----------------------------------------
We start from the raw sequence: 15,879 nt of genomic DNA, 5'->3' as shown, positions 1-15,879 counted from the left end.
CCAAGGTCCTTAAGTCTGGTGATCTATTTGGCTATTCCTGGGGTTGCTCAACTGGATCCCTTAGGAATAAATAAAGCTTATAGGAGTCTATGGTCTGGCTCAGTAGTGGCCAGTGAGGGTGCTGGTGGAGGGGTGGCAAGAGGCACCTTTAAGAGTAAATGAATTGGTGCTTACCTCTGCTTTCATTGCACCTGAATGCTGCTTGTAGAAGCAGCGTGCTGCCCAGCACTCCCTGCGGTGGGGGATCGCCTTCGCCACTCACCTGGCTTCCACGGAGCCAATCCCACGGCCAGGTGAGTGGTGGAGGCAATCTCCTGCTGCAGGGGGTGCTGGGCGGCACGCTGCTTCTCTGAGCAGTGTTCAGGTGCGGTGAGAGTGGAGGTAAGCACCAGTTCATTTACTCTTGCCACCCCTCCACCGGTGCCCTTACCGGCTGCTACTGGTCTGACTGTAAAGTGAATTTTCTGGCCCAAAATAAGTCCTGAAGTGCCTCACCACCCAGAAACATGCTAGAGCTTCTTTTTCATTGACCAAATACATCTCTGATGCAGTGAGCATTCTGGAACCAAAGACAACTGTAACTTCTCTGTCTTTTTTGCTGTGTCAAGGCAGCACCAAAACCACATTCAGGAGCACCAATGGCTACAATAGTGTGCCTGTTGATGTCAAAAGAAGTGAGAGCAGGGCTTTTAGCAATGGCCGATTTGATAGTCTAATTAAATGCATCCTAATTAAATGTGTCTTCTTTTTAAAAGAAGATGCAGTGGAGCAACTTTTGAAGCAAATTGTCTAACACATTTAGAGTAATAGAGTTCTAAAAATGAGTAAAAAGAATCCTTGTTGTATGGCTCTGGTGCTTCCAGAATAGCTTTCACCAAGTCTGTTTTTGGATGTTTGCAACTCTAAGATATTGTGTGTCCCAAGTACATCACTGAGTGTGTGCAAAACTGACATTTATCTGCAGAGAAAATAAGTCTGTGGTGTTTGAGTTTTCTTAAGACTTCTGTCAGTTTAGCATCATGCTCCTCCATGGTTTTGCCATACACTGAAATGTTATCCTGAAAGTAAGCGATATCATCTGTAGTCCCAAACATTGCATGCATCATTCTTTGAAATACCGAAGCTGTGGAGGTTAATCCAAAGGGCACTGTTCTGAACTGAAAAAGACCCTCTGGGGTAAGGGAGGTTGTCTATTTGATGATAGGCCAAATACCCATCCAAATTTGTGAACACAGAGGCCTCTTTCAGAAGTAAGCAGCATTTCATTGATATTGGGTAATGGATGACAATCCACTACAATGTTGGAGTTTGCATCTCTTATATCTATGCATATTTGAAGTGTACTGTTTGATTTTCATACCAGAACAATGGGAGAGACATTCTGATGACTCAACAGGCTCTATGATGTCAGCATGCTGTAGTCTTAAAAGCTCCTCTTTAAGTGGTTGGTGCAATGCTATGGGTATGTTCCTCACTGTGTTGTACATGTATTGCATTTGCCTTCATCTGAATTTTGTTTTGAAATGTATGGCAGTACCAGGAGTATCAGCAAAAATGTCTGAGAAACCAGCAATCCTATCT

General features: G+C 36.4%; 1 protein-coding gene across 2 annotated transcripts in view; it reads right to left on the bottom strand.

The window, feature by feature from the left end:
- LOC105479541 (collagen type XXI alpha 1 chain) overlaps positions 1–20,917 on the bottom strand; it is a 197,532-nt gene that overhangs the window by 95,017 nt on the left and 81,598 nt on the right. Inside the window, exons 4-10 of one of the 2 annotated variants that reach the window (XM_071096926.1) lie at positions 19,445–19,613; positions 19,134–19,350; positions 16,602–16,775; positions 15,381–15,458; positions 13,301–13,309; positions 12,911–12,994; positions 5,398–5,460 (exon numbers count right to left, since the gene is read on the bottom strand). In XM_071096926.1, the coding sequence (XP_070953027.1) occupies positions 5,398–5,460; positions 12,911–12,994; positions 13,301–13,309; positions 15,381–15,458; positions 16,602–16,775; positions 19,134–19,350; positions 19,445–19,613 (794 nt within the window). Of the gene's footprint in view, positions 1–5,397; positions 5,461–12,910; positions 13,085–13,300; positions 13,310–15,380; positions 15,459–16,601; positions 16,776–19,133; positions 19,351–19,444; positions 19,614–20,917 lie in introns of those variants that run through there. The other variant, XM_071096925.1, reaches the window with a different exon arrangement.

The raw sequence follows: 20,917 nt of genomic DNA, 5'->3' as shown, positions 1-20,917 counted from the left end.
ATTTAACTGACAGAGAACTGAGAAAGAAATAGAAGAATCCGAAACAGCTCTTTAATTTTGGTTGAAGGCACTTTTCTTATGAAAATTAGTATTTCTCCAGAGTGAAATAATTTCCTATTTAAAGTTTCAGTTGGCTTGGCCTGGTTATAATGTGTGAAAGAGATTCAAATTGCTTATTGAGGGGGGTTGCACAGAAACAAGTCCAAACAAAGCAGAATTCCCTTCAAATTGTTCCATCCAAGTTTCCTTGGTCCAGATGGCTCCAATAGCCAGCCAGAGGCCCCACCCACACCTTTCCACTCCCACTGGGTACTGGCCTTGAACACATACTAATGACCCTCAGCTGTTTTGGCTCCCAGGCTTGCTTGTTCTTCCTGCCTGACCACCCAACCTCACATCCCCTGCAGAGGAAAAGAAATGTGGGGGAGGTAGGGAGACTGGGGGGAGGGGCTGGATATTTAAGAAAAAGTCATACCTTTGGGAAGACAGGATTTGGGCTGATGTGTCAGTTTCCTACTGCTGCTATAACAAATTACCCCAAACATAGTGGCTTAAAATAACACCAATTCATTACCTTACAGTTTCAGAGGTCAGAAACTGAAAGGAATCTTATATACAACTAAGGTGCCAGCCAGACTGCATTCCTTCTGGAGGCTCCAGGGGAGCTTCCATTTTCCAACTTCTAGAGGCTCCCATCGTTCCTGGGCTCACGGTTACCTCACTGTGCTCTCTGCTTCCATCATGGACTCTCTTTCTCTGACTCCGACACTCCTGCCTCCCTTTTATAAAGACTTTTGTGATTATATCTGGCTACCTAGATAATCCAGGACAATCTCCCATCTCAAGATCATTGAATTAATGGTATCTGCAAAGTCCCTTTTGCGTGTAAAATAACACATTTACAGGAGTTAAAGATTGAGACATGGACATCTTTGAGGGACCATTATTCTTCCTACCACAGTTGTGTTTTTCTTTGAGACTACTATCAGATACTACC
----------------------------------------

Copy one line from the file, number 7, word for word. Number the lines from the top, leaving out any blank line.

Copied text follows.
ATTTAACTGACAGAGAACTGAGAAAGAAATAGAAGAATCCGAAACAGCTCTTTAATTTTGGTTGAAGGCACTTTTCTTATGAAAATTAGTATTTCTCCAGAGTGAAATAATTTCCTATTTAAAGTTTCAGTTGGCTTGGCCTGGTTATAATGTGTGAAAGAGATTCAAATTGCTTATTGAGGGGGGTTGCACAGAAACAAGTCCAAACAAAGCAGAATTCCCTTCAAATTGTTCCATCCAAGTTTCCTTGGTCCAGATGGCTCCAATAGCCAGCCAGAGGCCCCACCCACACCTTTCCACTCCCACTGGGTACTGGCCTTGAACACATACTAATGACCCTCAGCTGTTTTGGCTCCCAGGCTTGCTTGTTCTTCCTGCCTGACCACCCAACCTCACATCCCCTGCAGAGGAAAAGAAATGTGGGGGAGGTAGGGAGACTGGGGGGAGGGGCTGGATATTTAAGAAAAAGTCATACCTTTGGGAAGACAGGATTTGGGCTGATGTGTCAGTTTCCTACTGCTGCTATAACAAATTACCCCAAACATAGTGGCTTAAAATAACACCAATTCATTACCTTACAGTTTCAGAGGTCAGAAACTGAAAGGAATCTTATATACAACTAAGGTGCCAGCCAGACTGCATTCCTTCTGGAGGCTCCAGGGGAGCTTCCATTTTCCAACTTCTAGAGGCTCCCATCGTTCCTGGGCTCACGGTTACCTCACTGTGCTCTCTGCTTCCATCATGGACTCTCTTTCTCTGACTCCGACACTCCTGCCTCCCTTTTATAAAGACTTTTGTGATTATATCTGGCTACCTAGATAATCCAGGACAATCTCCCATCTCAAGATCATTGAATTAATGGTATCTGCAAAGTCCCTTTTGCGTGTAAAATAACACATTTACAGGAGTTAAAGATTGAGACATGGACATCTTTGAGGGACCATTATTCTTCCTACCACAGTTGTGTTTTTCTTTGAGACTACTATCAGATACTACC